- Wealth PMS
RBI has removed withdrawal limits on current accounts and overdrafts, and all ATM limits it had placed. Notification:
- Limits placed vide the circulars cited above on cash withdrawals from Current accounts/ Cash credit accounts/ Overdraft accounts stand withdrawn with immediate effect.
- The limits on Savings Bank accounts will continue for the present and are under consideration for withdrawal in the near future.
- Limits vide the circulars cited above placed on cash withdrawals from ATMs stand withdrawn from February 01, 2017. However, banks may, at their discretion, have their own operating limits as was the case before November 8, 2016, subject to 2 (ii) above.
This is a good thing.
What it means is:
- If you have a current account, or your company does, you can withdraw however much you want as cash. This applies to overdraft accounts too. Applies from today.
- You can draw from ATMs without the Rs. 4,500 per day limit, from ANY kind of account. However your ATM card will probably have Rs. 10,000 to Rs. 20,000 per day limit anyways (even from before demonetization). Applies from Wednesday, Feb 01.
- For savings bank accounts, the maximum you can draw is Rs. 24,000 per week. Even if your ATM limits are opened, you are limited to Rs. 24,000 per week.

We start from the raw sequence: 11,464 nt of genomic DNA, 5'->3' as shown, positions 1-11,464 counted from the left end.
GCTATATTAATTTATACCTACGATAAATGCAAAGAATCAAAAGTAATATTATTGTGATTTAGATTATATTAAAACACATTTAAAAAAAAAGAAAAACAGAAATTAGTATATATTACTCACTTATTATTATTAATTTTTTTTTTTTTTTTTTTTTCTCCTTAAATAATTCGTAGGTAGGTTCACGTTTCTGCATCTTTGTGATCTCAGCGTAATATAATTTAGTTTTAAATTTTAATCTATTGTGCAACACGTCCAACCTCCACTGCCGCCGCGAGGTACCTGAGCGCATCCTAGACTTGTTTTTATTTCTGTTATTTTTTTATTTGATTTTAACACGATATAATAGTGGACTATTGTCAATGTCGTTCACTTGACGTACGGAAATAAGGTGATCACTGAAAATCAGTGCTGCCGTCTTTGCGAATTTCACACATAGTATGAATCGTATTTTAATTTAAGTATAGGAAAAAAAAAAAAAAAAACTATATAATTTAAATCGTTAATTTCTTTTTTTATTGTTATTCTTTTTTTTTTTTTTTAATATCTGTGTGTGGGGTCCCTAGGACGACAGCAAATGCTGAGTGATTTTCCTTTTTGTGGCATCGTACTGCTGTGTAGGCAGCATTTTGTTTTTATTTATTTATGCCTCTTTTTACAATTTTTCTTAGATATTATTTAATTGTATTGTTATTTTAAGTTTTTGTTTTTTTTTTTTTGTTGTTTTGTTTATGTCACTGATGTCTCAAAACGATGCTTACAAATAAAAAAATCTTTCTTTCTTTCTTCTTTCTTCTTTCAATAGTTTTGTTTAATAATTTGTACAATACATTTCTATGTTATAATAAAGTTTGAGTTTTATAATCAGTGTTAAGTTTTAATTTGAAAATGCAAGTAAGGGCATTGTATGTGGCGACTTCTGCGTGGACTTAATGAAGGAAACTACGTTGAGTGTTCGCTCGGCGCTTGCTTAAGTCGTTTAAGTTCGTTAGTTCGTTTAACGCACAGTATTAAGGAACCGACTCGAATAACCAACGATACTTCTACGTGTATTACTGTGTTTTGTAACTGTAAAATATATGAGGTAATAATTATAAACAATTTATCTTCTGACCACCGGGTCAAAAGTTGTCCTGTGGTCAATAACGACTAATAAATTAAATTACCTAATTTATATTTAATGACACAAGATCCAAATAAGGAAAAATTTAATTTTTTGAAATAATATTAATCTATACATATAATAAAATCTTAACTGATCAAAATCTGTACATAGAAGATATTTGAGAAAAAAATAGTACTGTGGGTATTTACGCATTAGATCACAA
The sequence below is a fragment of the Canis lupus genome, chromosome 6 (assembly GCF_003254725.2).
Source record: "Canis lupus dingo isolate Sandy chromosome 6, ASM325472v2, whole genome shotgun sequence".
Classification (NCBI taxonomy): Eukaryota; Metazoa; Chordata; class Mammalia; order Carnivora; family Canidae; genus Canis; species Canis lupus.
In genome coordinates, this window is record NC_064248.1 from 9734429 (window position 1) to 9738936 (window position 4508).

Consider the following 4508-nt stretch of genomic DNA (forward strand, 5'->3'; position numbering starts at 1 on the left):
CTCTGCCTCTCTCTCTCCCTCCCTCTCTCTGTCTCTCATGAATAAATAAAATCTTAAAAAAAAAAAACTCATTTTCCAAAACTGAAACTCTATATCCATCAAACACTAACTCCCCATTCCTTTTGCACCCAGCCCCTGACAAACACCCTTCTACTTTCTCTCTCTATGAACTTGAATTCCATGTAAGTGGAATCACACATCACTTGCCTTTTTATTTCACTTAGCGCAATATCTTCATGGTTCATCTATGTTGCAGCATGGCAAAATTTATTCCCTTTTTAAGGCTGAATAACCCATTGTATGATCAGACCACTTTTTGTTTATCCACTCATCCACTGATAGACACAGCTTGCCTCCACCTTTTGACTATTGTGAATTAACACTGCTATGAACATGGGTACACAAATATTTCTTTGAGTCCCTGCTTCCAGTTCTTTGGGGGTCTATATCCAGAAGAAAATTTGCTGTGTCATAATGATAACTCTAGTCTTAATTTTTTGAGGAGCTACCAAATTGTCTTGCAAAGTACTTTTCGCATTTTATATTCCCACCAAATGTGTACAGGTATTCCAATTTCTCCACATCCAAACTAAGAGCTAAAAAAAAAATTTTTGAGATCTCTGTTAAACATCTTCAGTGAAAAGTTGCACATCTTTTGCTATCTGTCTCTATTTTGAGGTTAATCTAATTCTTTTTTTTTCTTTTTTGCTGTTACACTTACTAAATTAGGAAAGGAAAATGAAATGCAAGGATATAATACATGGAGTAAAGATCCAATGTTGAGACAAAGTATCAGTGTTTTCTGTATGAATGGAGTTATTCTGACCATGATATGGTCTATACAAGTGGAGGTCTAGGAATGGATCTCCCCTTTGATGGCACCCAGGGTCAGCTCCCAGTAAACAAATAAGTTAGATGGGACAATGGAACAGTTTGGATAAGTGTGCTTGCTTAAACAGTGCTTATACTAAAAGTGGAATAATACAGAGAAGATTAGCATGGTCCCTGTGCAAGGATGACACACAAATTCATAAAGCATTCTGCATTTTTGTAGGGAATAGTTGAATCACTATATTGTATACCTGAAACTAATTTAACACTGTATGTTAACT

A Relief, at last, if Banks have cash
With oncoming elections, the need for cash must have been rising. Additionally, companies see the need to draw and deposit cash as their customers need it.
This will be a welcome relief for them.
However we expect ATMs to continue to run out of cash at a higher pace than pre-demonetization. This is largely because the return to cash – even if not a 100% return – has been stifled by restrictions on amounts per day.
The system Has Rs. 9.8 trillion rupees of currency in circulation now, and the RBI seems to be printing furiously.
Is this enough? The RBI is seeing an increasing amount of cash being moved back, which means people are withdrawing in reasonably large numbers. We’ll have to see how much things change after the limits are eased completely.
The incentives for cash based transactions still remain. Apart from being simple, easy and fast, cash is also very reliable unlike our current banking networks. However, there is the added factor of “will not pay tax on it” for merchants who may not declare such transactions at all, and thus create more black money.
We should hope that some transactions have moved from cash to electronic mode, forever. But if it’s only a stop-gap arrangement, then it’s debatable what good has really come out of all this.
We also don’t understand why the RBI would still stifle savings bank accounts. Our guess is that we’ll know soon in the budget, or with a subsequent clarification from the RBI. Looking at the data, we should have all limits removed by the end of March.